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Freedom House urges Malawi to respect rule of law, ahead of Constitutional Court ruling on disputed polls

News Reporter

Washington   —   International Democracy and Good Governance watchdog, Freedom House this week urged Malawian authorities to respect the rule of law, as the Southern African nation awaited a Constitutional Court judgement on the results of the May 2019 pols.

The court ruling is expected February 3.

“As the verdict is handed down, we call on the government to respect the rule of law and the rights of citizens to free assembly and speech,” said Tiseke Kasambala, Freedom House’s chief of party for the Advancing Rights in Southern Africa program. 

“The Malawi authorities have the responsibility to protect the rights of all citizens and ensure that the security forces exercise their authority in a peaceful and law-abiding manner. Those found to have abused their authority, and all perpetrators of violence, should be held to account.”

The call comes amid reports that respect for human rights in Malawi has deteriorated since President Peter Mutharika of the ruling Democratic Progressive Party was narrowly re-elected on May 21, 2019, with 38.57 percent of the vote.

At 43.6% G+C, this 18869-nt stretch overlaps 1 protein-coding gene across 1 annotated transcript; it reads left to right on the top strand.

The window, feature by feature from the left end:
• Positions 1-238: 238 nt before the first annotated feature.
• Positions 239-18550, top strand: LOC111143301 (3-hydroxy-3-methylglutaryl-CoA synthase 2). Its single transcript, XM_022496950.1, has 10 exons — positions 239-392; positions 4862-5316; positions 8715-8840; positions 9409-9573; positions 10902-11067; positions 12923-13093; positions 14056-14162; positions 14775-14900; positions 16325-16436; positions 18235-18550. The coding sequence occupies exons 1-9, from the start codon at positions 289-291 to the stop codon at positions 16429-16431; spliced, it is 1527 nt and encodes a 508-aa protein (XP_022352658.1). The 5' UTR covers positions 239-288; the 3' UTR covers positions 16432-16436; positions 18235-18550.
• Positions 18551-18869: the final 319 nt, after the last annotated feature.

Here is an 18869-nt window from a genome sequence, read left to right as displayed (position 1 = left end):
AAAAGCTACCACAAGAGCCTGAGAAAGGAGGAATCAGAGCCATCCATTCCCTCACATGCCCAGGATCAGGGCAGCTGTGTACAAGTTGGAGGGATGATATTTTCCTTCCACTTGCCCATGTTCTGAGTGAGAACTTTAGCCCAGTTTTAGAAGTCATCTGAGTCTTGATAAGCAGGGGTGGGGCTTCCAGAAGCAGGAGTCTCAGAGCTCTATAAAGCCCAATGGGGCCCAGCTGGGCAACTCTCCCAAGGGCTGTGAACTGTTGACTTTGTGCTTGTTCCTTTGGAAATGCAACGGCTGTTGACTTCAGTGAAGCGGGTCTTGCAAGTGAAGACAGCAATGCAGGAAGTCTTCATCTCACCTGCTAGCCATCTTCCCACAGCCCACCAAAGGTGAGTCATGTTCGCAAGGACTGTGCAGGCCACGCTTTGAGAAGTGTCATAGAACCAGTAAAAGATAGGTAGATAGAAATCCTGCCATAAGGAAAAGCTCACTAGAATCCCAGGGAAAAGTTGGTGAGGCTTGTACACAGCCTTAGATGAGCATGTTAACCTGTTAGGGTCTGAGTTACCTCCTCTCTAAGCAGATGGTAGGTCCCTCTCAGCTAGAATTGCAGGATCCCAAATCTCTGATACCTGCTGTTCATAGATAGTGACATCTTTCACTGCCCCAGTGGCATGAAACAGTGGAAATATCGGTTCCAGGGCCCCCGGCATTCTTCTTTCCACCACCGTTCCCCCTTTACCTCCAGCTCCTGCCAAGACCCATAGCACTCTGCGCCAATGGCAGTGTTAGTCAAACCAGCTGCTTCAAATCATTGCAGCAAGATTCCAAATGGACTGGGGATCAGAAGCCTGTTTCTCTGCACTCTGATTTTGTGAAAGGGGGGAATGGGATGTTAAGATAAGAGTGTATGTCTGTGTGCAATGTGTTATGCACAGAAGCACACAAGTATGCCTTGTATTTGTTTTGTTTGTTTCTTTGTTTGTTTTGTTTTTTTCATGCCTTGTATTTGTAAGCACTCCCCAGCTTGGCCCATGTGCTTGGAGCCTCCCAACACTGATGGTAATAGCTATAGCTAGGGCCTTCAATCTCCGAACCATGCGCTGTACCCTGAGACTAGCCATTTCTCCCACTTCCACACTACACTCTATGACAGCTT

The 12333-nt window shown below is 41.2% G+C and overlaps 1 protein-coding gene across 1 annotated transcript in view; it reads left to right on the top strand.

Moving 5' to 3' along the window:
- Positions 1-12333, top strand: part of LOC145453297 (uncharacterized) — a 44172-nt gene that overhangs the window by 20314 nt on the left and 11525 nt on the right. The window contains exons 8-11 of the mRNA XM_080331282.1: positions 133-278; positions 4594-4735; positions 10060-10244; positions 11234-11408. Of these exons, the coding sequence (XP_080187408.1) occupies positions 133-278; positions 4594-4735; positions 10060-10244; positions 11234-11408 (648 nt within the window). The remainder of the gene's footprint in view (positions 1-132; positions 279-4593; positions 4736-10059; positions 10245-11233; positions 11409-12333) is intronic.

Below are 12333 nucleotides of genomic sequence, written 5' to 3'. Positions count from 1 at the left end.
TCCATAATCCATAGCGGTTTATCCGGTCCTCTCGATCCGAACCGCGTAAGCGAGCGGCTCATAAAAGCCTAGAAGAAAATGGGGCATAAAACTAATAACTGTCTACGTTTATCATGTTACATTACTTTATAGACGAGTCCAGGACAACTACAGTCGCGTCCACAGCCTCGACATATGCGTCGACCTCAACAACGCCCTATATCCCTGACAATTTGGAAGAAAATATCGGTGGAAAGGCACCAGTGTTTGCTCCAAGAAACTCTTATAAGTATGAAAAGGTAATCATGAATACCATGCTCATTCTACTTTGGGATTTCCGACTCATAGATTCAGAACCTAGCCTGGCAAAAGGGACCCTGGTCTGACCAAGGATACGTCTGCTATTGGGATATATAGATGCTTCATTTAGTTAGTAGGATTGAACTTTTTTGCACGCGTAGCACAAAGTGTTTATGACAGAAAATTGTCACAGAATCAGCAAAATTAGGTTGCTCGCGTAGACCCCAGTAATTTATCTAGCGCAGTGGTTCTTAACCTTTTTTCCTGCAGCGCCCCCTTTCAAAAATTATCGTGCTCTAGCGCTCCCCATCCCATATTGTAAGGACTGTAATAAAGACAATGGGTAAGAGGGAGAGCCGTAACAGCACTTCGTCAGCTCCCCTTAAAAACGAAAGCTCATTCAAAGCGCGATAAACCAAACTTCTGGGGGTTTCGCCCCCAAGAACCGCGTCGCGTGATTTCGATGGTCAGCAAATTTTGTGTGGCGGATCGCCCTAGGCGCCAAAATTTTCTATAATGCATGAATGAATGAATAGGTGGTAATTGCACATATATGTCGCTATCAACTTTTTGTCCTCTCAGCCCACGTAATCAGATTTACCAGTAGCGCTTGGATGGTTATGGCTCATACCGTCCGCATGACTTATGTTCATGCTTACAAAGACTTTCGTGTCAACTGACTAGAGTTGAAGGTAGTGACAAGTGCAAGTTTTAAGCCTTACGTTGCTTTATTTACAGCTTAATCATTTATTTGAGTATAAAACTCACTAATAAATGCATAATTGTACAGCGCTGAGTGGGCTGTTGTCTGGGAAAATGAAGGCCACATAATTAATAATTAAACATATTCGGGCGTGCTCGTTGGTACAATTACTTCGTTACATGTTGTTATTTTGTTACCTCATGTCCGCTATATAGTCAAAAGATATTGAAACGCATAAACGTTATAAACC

The two main opposition parties—the Malawi Congress Party, whose candidate received 35.41 percent of the vote, and the United Transformation Movement, whose candidate received 20.24 percent—disputed the results, alleging electoral fraud and mismanagement of the polls by the Malawi Electoral Commission.

The two parties brought a case before the Malawi Constitutional Court arguing for the annulment of the election results. In reaction to a series of opposition- and civil society–led demonstrations disputing the results, members of the Malawi police forces and ruling party supporters have reportedly threatened, harassed, detained, and violently attacked civil society activists.

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